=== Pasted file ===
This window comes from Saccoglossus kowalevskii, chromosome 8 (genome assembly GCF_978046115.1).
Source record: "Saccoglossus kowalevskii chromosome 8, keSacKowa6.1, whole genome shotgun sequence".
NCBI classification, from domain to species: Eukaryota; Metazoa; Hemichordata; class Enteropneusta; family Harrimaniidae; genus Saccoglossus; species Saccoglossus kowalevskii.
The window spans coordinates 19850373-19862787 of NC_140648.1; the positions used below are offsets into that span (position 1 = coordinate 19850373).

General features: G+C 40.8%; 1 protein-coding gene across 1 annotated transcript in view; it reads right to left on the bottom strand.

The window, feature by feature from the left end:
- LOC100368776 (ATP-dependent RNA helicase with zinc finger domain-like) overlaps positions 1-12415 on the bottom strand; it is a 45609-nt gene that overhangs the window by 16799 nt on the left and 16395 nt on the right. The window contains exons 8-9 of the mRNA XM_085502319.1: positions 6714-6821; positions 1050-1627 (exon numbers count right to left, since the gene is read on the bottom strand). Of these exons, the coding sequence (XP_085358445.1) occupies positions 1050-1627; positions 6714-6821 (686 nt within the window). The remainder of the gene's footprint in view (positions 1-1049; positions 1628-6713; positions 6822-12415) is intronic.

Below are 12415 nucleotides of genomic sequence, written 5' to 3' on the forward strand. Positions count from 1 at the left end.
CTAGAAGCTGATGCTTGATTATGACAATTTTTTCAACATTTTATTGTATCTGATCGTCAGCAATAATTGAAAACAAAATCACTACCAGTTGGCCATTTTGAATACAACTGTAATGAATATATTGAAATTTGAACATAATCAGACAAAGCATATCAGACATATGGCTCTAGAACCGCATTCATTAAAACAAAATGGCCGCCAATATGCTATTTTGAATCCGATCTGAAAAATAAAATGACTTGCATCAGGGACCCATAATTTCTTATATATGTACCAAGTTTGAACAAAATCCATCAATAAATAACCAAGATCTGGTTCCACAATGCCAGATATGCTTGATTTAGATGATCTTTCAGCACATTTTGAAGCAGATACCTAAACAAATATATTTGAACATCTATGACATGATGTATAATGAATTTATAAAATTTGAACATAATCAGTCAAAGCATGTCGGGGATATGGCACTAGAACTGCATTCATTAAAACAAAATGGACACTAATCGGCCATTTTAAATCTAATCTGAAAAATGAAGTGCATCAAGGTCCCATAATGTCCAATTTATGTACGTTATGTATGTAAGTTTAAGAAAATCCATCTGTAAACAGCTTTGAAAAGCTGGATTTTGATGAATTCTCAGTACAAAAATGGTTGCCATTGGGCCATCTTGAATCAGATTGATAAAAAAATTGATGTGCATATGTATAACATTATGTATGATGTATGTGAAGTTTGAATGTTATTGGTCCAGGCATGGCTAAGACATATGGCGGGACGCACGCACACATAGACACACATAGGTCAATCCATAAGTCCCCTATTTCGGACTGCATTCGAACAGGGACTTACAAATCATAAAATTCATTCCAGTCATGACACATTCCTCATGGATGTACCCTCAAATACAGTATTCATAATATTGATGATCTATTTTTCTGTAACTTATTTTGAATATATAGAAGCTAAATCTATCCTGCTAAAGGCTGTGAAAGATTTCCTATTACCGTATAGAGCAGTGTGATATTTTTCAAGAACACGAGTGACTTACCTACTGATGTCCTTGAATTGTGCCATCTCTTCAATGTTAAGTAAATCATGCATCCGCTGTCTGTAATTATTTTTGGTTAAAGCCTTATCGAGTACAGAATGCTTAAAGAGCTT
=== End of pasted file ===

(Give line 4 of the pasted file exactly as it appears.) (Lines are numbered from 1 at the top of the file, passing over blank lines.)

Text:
The window spans coordinates 19850373-19862787 of NC_140648.1; the positions used below are offsets into that span (position 1 = coordinate 19850373).